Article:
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Stem Cells. 2012 Jun;30(6):1163-73. doi: 10.1002/stem.1083.

Treatment of a mouse model of spinal cord injury by transplantation of human induced pluripotent stem cell-derived long-term self-renewing neuroepithelial-like stem cells.

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  • 1Laboratory of Molecular Neuroscience, Graduate School of Biological Sciences, Nara Institute of Science and Technology, Ikoma, Japan.

Abstract

Because of their ability to self-renew, to differentiate into multiple lineages, and to migrate toward a damaged site, neural stem cells (NSCs), which can be derived from various sources such as fetal tissues and embryonic stem cells, are currently considered to be promising components of cell replacement strategies aimed at treating injuries of the central nervous system, including the spinal cord. Despite their efficiency in promoting functional recovery, these NSCs are not homogeneous and possess variable characteristics depending on their derivation protocols. The advent of induced pluripotent stem (iPS) cells has provided new prospects for regenerative medicine. We used a recently developed robust and stable protocol for the generation of long-term, self-renewing, neuroepithelial-like stem cells from human iPS cells (hiPS-lt-NES cells), which can provide a homogeneous and well-defined population of NSCs for standardized analysis. Here, we show that transplanted hiPS-lt-NES cells differentiate into neural lineages in the mouse model of spinal cord injury (SCI) and promote functional recovery of hind limb motor function. Furthermore, using two different neuronal tracers and ablation of the transplanted cells, we revealed that transplanted hiPS-lt-NES cell-derived neurons, together with the surviving endogenous neurons, contributed to restored motor function. Both types of neurons reconstructed the corticospinal tract by forming synaptic connections and integrating neuronal circuits. Our findings indicate that hiPS-lt-NES transplantation represents a promising avenue for effective cell-based treatment of SCI.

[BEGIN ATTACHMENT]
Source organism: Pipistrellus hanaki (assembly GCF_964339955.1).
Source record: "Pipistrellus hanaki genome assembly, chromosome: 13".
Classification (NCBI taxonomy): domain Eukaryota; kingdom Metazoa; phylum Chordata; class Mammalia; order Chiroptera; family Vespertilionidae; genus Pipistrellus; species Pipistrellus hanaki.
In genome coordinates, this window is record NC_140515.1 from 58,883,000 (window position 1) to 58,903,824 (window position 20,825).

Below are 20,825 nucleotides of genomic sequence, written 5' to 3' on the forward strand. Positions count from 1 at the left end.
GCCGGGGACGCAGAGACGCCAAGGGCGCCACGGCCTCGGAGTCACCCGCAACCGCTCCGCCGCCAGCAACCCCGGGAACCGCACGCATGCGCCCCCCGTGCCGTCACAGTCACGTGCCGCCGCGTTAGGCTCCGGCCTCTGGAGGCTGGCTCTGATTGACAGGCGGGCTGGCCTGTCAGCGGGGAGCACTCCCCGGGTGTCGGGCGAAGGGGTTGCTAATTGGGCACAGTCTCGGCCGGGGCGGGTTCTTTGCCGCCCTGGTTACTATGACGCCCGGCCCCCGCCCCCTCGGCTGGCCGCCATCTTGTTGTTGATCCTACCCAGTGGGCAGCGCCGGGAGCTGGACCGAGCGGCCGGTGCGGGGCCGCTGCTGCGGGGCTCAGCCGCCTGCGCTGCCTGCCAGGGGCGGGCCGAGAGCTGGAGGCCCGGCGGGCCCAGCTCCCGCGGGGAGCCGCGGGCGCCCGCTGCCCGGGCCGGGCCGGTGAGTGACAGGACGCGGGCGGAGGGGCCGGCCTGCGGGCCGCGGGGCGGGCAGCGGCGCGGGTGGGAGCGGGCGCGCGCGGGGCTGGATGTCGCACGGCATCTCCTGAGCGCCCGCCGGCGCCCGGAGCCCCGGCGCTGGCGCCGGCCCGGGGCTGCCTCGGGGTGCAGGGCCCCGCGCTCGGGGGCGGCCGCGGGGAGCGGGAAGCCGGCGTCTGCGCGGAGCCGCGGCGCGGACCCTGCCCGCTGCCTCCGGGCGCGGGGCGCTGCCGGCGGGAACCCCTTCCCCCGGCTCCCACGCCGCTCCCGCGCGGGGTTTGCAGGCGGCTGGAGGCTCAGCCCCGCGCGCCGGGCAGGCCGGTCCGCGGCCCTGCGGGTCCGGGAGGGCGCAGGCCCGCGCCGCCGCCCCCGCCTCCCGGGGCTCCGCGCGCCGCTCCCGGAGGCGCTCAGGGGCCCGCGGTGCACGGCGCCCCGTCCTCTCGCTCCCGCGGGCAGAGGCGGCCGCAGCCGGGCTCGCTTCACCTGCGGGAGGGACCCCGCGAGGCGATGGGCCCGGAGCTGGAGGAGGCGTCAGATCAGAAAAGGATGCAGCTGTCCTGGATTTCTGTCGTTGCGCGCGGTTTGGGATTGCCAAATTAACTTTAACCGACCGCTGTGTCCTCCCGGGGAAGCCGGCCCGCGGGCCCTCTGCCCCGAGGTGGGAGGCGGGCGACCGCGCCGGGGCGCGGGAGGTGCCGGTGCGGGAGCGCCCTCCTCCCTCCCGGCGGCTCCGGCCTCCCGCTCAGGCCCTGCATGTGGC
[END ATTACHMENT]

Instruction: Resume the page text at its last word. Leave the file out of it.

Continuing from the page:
Copyright © 2012 AlphaMed Press.

PMID:
22419556
[PubMed - indexed for MEDLINE]
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